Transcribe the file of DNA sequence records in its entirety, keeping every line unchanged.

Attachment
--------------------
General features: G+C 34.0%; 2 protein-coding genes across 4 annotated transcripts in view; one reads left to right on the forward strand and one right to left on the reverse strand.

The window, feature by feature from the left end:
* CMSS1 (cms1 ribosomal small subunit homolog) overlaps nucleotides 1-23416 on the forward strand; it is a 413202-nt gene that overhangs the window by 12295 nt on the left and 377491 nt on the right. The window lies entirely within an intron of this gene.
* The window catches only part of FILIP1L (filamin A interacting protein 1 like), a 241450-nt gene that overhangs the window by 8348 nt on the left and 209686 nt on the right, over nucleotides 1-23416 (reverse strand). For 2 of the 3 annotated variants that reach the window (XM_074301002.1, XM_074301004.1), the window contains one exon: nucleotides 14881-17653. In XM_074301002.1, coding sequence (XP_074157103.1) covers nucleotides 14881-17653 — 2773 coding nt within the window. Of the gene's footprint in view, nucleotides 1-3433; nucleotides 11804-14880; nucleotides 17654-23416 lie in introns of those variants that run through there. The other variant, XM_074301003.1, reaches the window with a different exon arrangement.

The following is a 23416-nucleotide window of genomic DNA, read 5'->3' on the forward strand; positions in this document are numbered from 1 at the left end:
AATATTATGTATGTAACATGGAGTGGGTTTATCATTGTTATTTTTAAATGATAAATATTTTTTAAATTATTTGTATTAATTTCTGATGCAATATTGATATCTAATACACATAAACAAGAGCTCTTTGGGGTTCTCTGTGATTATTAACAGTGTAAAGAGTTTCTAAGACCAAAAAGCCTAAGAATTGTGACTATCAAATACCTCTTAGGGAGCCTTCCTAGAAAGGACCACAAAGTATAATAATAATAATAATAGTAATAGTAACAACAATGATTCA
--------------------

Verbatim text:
General features: G+C 34.0%; 2 protein-coding genes across 4 annotated transcripts in view; one reads left to right on the forward strand and one right to left on the reverse strand.

The window, feature by feature from the left end:
* CMSS1 (cms1 ribosomal small subunit homolog) overlaps nucleotides 1-23416 on the forward strand; it is a 413202-nt gene that overhangs the window by 12295 nt on the left and 377491 nt on the right. The window lies entirely within an intron of this gene.
* The window catches only part of FILIP1L (filamin A interacting protein 1 like), a 241450-nt gene that overhangs the window by 8348 nt on the left and 209686 nt on the right, over nucleotides 1-23416 (reverse strand). For 2 of the 3 annotated variants that reach the window (XM_074301002.1, XM_074301004.1), the window contains one exon: nucleotides 14881-17653. In XM_074301002.1, coding sequence (XP_074157103.1) covers nucleotides 14881-17653 — 2773 coding nt within the window. Of the gene's footprint in view, nucleotides 1-3433; nucleotides 11804-14880; nucleotides 17654-23416 lie in introns of those variants that run through there. The other variant, XM_074301003.1, reaches the window with a different exon arrangement.

The following is a 23416-nucleotide window of genomic DNA, read 5'->3' on the forward strand; positions in this document are numbered from 1 at the left end:
AATATTATGTATGTAACATGGAGTGGGTTTATCATTGTTATTTTTAAATGATAAATATTTTTTAAATTATTTGTATTAATTTCTGATGCAATATTGATATCTAATACACATAAACAAGAGCTCTTTGGGGTTCTCTGTGATTATTAACAGTGTAAAGAGTTTCTAAGACCAAAAAGCCTAAGAATTGTGACTATCAAATACCTCTTAGGGAGCCTTCCTAGAAAGGACCACAAAGTATAATAATAATAATAATAGTAATAGTAACAACAATGATTCA